Gabrielle Gray, the museum’s executive director, said having James Monroe perform on his father’s 100th birthday will make the event more special.
The Centennial Celebration lineup includes banjo great Earl Scruggs, whose banjo playing as a member of Bill Monroe’s Blue Grass Boys in the mid-1940s set a standard for future generations of bluegrass musicians.
“I remember Earl from when I was a little boy and he was in my father’s band,” James Monroe said Thursday.
He was born in 1941, four years before Scruggs became a Blue Grass Boy in 1945.
James Monroe was recruited by his father to play bass in the Blue Grass Boys in 1963, when he was 22.
He switched to guitar in 1969 and became the band’s lead singer when Roland White left the band.
White, a member of the faculty at this year’s Monroe-Style Mandolin Camp at the museum, is slated to perform with other faculty members at the Monroe Centennial on Sept. 12.
Monroe said he’s looking forward to being part of the event.
“It’s really big,” he said of the celebration of what would have been his father’s 100th birthday. “Bluegrass fans are doing things all over the world. There are celebrations in England, Scotland, Australia. Scotland is where the Monroes came from.”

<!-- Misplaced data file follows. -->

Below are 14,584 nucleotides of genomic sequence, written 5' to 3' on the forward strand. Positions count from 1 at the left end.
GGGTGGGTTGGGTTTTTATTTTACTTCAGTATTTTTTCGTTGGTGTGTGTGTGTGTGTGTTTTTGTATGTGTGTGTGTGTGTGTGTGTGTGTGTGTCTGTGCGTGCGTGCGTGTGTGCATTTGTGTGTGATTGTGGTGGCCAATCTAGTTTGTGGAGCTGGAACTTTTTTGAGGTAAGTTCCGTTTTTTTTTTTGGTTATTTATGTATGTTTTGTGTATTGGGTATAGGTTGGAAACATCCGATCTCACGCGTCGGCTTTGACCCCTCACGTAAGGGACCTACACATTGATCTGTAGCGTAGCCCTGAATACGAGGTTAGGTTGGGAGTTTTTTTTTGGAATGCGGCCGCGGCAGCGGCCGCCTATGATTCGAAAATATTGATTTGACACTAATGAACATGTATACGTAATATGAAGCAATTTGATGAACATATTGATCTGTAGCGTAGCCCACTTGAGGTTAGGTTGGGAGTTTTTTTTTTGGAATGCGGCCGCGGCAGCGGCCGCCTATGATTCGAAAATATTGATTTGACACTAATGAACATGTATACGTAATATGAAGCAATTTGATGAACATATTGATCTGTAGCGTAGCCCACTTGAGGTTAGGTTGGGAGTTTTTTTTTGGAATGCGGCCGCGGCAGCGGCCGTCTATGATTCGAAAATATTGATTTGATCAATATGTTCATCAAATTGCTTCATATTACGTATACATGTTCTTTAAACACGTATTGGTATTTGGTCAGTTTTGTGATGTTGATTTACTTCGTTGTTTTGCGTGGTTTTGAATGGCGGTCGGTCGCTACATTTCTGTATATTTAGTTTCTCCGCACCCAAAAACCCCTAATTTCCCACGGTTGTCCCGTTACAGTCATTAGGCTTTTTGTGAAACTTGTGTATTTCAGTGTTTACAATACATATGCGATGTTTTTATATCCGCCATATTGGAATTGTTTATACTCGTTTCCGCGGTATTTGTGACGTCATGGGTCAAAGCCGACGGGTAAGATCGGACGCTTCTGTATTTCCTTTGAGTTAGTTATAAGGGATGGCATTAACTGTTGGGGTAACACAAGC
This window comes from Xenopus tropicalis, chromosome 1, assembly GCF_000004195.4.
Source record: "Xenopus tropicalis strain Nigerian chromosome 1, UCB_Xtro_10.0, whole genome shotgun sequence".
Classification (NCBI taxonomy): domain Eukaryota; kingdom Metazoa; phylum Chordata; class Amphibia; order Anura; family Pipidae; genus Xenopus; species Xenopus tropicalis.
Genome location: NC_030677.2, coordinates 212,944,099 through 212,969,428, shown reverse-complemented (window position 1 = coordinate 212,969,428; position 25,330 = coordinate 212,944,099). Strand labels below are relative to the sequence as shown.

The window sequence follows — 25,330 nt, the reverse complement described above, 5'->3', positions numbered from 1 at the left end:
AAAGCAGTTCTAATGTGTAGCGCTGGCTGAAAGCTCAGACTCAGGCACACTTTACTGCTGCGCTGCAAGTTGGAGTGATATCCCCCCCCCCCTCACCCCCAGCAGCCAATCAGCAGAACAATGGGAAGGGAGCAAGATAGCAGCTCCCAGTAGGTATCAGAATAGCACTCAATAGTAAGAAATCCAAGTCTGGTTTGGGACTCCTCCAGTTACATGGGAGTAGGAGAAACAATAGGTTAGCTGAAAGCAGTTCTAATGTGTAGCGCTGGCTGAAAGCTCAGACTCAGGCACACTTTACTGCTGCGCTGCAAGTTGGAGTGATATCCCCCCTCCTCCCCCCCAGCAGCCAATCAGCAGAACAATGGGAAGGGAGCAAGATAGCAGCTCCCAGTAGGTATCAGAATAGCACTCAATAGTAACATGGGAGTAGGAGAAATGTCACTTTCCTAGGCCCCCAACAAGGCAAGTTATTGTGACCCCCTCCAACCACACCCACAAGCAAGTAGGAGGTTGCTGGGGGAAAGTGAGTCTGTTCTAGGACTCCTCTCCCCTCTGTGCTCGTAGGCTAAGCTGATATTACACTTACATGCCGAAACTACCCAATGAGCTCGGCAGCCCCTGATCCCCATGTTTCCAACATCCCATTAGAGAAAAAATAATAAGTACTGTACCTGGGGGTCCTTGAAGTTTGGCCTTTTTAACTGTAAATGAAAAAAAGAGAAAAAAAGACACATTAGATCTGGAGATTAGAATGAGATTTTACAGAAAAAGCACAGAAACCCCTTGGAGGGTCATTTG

Monroe recorded with his father on 35 sessions through the years.
James Monroe left his father’s band in 1971 to strike out on his own with a new band, The Midnight Ramblers.
In 1983, he took a brief stab at country music, exchanging The Midnight Ramblers for Tennessee Thunder. But a few years later, Monroe was back in bluegrass with James Monroe & The Midnight Ramblers.
In 2008, he was inducted into the North American Country Music Hall of Fame.
Monroe has performed several times in Rosine, but he has rarely been in Owensboro.
In 2002, when the bluegrass museum opened on a daily basis, Monroe came to the celebration to present the museum with one of his father’s stage costumes.
“They really outdid themselves,” he said at the time. “I think it’s wonderful. They did a great job on my father’s room.”
Monroe said he has cut back on touring in recent years and doesn’t perform nearly as much as he used to.
But he said he’s working on a tourism project in Ohio County.
“I still own the Uncle Pen property at Rosine,” he said. “I want to build it back the way it looked and make a little tourist attraction.”
Pendleton Vandiver, an Ohio County farmer and well-known fiddle player, took in Bill Monroe, his nephew, when Monroe was orphaned at 16.
Bill Monroe wrote the bluegrass classic, “Uncle Pen,” in honor of Vandiver.
Gray said tickets are still available for the Sept. 12-14 Monroe Centennial Celebration.
“This is for people who adore Bill Monroe” and traditional bluegrass music, she said.
Gray said tickets have been sold to fans across the country as well as in Australia, Belgium, Canada, Japan and New Zealand.
Several Japanese fans are coming, she said.
Other performers include Ralph Stanley, Curly Seckler, J.D. Crowe, Everett Lilly, Jesse McReynolds, the Lewis Family, Rodney Dillard, Melvin Goins, Paul Williams; Bill Clifton, Tom Gray and Eddie Adcock.
Tickets — which range from $100 to $175 for all three days — can be purchased at the museum at 117 Daviess St. or by calling 926-7891.